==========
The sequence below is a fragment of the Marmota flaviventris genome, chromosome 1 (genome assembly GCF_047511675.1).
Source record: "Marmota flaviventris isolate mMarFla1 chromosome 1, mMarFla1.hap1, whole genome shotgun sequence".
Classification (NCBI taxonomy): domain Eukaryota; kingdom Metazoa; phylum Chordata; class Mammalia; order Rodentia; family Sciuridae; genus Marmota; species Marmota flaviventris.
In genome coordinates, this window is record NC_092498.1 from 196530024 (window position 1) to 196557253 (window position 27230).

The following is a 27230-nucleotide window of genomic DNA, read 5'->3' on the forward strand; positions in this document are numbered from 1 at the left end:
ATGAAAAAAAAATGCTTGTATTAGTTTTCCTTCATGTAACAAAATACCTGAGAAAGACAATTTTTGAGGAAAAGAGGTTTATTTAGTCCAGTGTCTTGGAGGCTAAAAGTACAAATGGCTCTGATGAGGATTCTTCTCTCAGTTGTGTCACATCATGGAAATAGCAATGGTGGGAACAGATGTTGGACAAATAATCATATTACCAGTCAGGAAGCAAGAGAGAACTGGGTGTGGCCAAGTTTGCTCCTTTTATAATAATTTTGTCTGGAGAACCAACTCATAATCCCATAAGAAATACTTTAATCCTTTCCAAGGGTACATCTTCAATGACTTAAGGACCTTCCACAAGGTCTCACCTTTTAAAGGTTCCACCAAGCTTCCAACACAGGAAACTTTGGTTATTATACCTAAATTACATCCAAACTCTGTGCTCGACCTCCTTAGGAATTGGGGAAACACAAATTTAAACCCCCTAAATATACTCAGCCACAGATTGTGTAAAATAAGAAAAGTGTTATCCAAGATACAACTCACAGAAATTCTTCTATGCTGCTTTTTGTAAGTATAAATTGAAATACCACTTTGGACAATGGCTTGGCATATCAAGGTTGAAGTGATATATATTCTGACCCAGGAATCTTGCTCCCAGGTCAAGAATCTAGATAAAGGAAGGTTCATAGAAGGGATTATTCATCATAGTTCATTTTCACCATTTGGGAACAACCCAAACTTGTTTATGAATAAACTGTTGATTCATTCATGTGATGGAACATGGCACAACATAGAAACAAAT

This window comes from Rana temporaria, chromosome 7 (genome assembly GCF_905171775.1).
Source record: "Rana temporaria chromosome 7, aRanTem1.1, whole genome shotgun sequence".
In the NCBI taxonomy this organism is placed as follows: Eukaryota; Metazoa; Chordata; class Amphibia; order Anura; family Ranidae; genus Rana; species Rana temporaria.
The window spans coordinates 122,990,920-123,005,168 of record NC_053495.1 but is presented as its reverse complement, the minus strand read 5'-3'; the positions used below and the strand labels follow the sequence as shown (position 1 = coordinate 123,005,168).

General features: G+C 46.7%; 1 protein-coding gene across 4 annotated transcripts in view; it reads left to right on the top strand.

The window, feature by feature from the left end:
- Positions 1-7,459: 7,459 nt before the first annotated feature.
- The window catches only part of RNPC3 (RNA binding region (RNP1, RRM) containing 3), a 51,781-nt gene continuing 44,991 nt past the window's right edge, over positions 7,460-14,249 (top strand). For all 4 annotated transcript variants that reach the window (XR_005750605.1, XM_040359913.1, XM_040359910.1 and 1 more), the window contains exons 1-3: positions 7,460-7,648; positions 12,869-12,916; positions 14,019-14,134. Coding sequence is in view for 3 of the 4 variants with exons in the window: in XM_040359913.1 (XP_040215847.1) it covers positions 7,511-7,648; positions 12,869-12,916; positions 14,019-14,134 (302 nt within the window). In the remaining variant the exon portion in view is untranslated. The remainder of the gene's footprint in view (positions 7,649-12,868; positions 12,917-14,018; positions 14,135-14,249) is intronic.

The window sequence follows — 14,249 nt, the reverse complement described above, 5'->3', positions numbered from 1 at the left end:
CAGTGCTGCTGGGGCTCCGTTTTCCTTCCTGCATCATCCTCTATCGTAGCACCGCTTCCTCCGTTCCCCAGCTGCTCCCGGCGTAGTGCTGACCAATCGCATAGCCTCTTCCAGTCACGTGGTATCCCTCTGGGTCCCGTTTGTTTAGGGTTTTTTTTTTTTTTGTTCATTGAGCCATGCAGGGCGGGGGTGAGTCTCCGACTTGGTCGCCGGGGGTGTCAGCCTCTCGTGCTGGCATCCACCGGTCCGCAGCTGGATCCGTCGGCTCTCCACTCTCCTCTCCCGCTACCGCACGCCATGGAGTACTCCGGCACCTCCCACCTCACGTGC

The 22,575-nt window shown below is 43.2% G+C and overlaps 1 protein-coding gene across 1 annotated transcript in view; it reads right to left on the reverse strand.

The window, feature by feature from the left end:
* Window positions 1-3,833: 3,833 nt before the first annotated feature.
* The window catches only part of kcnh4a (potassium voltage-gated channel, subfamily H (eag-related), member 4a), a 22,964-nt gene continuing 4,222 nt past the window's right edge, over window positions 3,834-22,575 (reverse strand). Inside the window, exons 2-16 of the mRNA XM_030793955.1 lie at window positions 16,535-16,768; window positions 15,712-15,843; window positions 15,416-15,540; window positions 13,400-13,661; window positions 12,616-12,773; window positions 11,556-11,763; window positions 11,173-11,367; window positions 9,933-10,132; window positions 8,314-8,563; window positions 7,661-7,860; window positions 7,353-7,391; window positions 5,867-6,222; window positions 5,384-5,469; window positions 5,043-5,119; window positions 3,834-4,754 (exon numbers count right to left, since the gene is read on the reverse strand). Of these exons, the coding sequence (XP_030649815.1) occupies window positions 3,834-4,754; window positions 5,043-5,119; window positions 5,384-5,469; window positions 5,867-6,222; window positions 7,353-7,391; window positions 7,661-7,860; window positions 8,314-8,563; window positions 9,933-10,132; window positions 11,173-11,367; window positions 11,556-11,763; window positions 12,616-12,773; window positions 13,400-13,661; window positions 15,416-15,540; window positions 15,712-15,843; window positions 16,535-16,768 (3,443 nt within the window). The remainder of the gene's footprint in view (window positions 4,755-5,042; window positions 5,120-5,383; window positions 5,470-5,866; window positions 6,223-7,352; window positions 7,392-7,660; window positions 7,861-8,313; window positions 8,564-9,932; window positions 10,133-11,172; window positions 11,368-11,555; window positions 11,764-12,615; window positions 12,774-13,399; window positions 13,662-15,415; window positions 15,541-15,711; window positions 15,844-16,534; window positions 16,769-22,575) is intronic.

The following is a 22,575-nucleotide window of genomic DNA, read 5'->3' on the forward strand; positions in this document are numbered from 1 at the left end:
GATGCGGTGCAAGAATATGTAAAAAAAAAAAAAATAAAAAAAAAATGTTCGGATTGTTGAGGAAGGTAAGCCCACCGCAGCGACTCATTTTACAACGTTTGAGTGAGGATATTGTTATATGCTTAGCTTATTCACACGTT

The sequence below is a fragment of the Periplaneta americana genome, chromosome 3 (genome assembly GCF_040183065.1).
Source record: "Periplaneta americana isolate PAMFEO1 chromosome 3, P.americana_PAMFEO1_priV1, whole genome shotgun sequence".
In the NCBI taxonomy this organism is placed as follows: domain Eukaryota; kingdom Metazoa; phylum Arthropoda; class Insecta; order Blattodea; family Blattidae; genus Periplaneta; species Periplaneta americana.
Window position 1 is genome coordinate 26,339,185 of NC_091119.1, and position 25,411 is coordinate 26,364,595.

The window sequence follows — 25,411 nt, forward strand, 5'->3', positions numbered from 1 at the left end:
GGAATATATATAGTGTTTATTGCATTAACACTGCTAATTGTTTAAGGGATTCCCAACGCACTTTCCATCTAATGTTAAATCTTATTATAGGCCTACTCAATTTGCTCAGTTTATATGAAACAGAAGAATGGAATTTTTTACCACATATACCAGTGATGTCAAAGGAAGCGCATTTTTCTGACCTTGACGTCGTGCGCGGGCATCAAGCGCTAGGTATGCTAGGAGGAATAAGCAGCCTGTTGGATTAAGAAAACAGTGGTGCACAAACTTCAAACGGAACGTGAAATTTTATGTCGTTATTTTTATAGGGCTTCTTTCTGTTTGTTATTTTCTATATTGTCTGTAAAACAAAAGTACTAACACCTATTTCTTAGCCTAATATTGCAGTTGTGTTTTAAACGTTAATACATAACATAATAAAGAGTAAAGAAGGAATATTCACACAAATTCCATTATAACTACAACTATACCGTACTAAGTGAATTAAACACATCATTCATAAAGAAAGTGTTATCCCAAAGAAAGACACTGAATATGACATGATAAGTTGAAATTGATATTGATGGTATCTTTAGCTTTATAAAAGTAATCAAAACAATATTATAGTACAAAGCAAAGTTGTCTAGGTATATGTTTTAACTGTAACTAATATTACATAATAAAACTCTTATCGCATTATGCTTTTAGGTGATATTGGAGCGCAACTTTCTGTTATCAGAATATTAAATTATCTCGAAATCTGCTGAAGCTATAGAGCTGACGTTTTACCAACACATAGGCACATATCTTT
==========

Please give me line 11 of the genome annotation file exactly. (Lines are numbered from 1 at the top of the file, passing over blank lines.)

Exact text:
General features: G+C 46.7%; 1 protein-coding gene across 4 annotated transcripts in view; it reads left to right on the top strand.